3. To make the filling, heat the butter and sugar in the same pan and stir over a low heat until combined. Add the condensed milk and bring to the boil and boil, stirring continuously, for 2–3 minutes or until dark golden, taking care that the mixture doesn’t catch on the bottom. Do not allow to boil for too long or it will become grainy. Add the vanilla extract and pour into the tin. Chill in the fridge for a minimum of 1 hour or up to 24 hours.
4. Peel and slice the bananas and arrange in neat rounds on top of the caramel. Whip the cream to soft peaks and spoon or pipe it over the bananas, then level the top before chilling in the fridge for an hour.
5. Meanwhile, melt the chocolate in a bowl set over pan of gently simmering water. Remove from the heat and allow to cool.
6. Remove the edges of the tin from the banoffee pie, peel off the cling film and transfer to a serving plate, slipping the baking paper from underneath. Zigzag the melted chocolate over the top (if using), making sure it’s cool or it will melt the cream, or dust with cocoa powder.
The base and filling can be made up to a day ahead and kept in the fridge. Ideally, the pie should be assembled with the banana and cream on the day. However, it can be assembled a day in advance: as long as the banana is completely covered in the cream, it will not discolour.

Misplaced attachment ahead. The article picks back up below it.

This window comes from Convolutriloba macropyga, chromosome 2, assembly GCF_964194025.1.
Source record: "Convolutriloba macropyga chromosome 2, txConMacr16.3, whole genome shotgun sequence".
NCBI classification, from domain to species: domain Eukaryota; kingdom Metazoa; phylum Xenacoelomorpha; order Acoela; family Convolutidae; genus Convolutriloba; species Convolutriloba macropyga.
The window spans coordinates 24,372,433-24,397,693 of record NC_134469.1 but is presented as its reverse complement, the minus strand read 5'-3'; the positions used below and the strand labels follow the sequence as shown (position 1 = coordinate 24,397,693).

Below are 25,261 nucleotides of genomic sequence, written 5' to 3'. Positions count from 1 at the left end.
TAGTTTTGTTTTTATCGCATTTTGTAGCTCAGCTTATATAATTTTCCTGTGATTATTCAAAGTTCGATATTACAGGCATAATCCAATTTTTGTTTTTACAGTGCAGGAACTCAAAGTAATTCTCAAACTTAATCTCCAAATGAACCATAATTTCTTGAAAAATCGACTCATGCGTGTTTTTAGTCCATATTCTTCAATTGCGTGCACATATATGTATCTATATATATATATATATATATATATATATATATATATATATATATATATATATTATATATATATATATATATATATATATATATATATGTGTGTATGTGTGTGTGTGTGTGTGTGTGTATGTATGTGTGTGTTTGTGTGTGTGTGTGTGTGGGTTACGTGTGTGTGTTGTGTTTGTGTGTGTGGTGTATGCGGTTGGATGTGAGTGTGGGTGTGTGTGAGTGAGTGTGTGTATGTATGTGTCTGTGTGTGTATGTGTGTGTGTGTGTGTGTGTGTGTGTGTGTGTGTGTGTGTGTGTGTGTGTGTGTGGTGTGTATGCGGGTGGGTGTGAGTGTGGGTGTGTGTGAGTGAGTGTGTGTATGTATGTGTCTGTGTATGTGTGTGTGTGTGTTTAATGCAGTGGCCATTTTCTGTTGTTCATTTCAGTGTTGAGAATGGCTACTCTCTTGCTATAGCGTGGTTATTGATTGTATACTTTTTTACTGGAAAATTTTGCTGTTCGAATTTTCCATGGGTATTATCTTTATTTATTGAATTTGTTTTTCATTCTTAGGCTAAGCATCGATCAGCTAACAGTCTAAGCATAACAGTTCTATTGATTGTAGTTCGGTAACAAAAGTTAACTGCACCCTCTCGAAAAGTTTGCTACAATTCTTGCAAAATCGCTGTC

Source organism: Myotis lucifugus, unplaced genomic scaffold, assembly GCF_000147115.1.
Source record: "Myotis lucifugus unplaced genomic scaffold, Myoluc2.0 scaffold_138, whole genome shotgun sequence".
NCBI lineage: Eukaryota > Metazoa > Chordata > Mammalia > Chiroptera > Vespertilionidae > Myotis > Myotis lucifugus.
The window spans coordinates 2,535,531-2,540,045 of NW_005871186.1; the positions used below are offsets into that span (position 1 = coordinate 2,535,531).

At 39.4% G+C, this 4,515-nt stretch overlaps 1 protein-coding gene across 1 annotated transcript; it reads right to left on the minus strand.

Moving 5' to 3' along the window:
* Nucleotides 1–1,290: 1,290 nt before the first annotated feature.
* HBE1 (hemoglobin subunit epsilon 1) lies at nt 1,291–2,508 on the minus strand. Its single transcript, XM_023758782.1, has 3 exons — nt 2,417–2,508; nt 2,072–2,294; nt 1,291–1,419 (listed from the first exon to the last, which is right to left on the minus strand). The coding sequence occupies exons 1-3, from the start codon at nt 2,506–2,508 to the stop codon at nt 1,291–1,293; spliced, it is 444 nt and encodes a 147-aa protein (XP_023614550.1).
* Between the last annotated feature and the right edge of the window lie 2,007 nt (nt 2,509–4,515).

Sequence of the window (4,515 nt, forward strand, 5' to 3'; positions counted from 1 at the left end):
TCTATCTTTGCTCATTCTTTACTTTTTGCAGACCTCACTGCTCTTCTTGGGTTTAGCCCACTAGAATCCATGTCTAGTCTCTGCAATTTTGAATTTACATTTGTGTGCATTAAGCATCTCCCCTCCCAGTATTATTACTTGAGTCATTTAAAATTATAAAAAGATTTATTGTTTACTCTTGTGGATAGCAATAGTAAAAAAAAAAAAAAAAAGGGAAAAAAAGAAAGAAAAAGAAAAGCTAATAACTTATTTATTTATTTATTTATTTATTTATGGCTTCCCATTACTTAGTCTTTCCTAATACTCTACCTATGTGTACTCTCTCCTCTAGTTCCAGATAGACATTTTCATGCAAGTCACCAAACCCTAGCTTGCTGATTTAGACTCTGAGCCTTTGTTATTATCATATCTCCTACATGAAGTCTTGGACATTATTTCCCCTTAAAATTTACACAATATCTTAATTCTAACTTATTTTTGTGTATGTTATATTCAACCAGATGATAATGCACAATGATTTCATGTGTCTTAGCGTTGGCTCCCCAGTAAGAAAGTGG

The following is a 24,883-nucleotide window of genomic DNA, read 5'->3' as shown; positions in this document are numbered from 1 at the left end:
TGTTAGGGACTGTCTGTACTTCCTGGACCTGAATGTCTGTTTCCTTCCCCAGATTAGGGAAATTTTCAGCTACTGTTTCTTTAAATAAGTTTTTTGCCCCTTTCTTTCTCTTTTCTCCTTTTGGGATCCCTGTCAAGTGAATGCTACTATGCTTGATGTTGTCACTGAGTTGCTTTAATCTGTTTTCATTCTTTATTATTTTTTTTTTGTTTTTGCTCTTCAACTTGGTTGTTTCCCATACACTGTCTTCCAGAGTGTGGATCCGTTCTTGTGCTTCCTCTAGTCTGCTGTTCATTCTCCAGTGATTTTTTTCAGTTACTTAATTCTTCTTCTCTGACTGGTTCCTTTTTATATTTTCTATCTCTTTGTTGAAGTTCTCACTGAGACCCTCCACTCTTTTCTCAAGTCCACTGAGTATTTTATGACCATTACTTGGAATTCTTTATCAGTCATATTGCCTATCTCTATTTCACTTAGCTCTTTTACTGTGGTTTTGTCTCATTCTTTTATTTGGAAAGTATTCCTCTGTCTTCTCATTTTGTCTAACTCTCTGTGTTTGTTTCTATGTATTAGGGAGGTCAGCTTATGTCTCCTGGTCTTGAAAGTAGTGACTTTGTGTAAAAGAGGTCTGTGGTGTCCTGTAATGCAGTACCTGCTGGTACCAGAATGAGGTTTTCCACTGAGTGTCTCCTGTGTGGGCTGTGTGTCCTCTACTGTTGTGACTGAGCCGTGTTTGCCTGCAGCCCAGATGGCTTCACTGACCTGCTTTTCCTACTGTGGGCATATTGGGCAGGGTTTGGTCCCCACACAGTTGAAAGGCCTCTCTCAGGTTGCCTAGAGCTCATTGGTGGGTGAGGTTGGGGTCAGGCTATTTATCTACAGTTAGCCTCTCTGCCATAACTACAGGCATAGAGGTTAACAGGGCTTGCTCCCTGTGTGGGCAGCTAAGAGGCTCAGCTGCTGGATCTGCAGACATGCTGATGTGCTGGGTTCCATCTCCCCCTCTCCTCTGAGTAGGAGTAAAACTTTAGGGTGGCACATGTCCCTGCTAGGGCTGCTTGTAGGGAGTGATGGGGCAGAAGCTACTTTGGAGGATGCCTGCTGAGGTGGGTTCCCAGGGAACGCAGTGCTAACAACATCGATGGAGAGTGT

* For a speedier dessert, use a tin of ready-made caramel (bear in mind this doesn’t set as firmly).
Who can resist the heavenly combination of banana and toffee in one delectable pie? Not us, that’s for sure.
- 23 cm diameter spring form cake tin
- 1 x 250 gm packet of Granita or Marie Biscuits
- 125 gm butter, melted
- 1 x 495 gm tin sweetened condensed milk
- 50 gm or 2 ½ tablespoons of butter, cubed
- 3 tablespoons or 60 gm golden syrup
- 4-5 firm bananas
- 400 ml cream, whipped
- 50 gm chocolate, grated
Crush the biscuits in a food processor until you have fine crumbs then and add the melted butter. Process again to combine. The crumbs should stick together when squeezed.
Press into the spring form cake tin halfway up the sides. Refrigerate while you make the filling.
Place the cubed butter and the golden syrup into a saucepan and heat, stirring until melted.
Add the tin of condensed milk and stir on medium heat for approximately 5-8 minutes until the mixture bubbles, thickens and starts to change colour.
Remove from the heat and cool for a couple of minutes before pouring into the chilled crumb crust.
Refrigerate until cold and firm. The pie can be made up to this point and finished when you are ready.
Slice three bananas and mix them with the whipped cream.
Pour into the tart shell on top of the chilled caramel and smooth down to a nice flat surface.
Sprinkle chocolate shavings onto the top of the tart and then decorate with the final sliced banana.
If making ahead of time, toss the bananas in a small amount of lemon juice.